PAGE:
Smoking weed may increase your odds of getting testicular cancer, researchers at the University of Southern California found. In the study, men who had testicular germ cell tumors were more likely to report previously using marijuana than those who didn’t have the tumors. While the findings were interesting, more research needs to be done to determine if there was a causal relationship between cancer and marijuana use, a doctor for the American Cancer Society said that .
3. It impacts short-term memory
Stoners get a bad reputation for being forgetful, but it turns out the stigma might not be entirely myth. In one study, Northwestern University scientists found that former pot smokers had developed brain abnormalities in regions associated with short-term memory, and performed slightly worse on memory-related tasks. Even more unsettling: The brains of pot smokers were found to be abnormally shaped and looked similar to brains damaged by schizophrenia. (That’s not to say that smoking weed causes schizophrenia, of course, and obviously a lot of research still needs to be done on the topic.)
4. It hinders creativity
Artists, musicians, and other creative types sometimes credit marijuana as their source of inspiration. However, a study from the Netherlands seems to prove otherwise. Volunteers who were given marijuana with high THC content were not able to come up with as many solutions to a problem as those given a placebo.
5. It could destroy brain cells
All those jokes about stoners killing their brain cells? They might have some merit, according to a 20-year study on smoking pot, which suggests that lighting up could decrease cognitive function, in addition to an increased risk of psychotic symptoms and disorders.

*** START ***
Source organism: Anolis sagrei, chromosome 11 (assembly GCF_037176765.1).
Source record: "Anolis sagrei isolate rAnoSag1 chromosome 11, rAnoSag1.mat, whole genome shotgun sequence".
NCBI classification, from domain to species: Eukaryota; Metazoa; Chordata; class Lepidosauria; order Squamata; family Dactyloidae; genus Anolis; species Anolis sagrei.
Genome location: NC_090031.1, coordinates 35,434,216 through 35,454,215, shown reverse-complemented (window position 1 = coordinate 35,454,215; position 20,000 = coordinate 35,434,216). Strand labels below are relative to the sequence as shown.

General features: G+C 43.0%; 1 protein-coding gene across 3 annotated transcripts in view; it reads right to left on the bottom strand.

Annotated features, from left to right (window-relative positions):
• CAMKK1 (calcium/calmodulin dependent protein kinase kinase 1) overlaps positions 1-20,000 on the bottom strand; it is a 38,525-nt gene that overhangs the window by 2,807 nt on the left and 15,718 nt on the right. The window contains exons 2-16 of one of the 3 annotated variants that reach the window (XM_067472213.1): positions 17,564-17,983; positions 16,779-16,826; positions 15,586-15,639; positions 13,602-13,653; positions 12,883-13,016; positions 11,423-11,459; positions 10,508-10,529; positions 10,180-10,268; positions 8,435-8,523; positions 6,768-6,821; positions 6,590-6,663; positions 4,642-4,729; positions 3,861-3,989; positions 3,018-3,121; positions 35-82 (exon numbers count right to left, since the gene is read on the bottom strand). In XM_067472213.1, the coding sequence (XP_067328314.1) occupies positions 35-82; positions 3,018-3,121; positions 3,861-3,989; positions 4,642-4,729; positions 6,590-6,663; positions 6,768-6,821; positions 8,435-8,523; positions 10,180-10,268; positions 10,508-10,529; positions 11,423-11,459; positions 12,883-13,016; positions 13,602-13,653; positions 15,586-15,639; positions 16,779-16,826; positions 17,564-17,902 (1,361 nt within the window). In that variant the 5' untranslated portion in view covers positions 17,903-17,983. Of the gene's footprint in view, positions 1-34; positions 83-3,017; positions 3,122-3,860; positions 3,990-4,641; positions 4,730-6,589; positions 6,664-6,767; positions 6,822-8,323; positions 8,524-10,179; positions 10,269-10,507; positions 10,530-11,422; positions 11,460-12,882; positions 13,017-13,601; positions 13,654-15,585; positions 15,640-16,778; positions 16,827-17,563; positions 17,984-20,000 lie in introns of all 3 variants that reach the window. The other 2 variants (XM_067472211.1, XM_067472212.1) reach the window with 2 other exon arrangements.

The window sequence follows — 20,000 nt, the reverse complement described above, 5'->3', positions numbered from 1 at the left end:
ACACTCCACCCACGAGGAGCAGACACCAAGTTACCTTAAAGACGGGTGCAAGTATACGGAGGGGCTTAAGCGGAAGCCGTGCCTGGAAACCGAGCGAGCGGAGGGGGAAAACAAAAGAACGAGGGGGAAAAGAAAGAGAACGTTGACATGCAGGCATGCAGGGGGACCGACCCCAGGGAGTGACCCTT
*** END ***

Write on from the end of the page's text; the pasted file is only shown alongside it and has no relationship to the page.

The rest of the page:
6. It could help heal broken bones
It’s not all bad news for pot smokers. Weed may help bones heal stronger and faster, according to a study from Tel Aviv University. Cannabinoid cannabidiol, which is found in cannabis leaves and stems, helped mice recover from broken bones more effectively. Researchers believe the substance helps minerals get into the bone tissue, making bones stronger, sturdier, and less likely to break in the future.
7. It isnt great for your job prospects
If you want to be successful, then you better lay off the weed, according to scientists at UC Davis and Duke. “People who smoked cannabis four or more days of the week over many years ended up in a lower social class than their parents, with lower-paying, less skilled, and less prestigious jobs than those who were not regular cannabis smokers,” study author Magdalena Cerdá said in a press release. Cerdá and her colleagues had more bad news to share—cannabis users also had more financial troubles, tended to be more antisocial behavior at work, and experienced more relationship problems.
8. It can triple your risk of death from hypertension
People who smoke weed are typically given the stereotype of being relaxed and chill. But that calm facade may not reflect what’s going on when it comes to blood pressure, says one study from Georgia State University. According to the research, marijuana use was found to triple a person’s risk of death from hypertension (high blood pressure) compared to those who didn’t smoke weed.
9. It could make you more vulnerable to Alzheimer’s
If you want to keep your mind sharp, you might want to lay off the pot. In one 2016 study, researchers found that marijuana users had significantly lower blood flow to the brain than healthy non-smokers. That low blood flow to different parts of the brain, the hippocampus in particular, could put pot smokers at higher risk for cognitive disorders like Alzheimer’s, according to the study.
by Melissa Matthews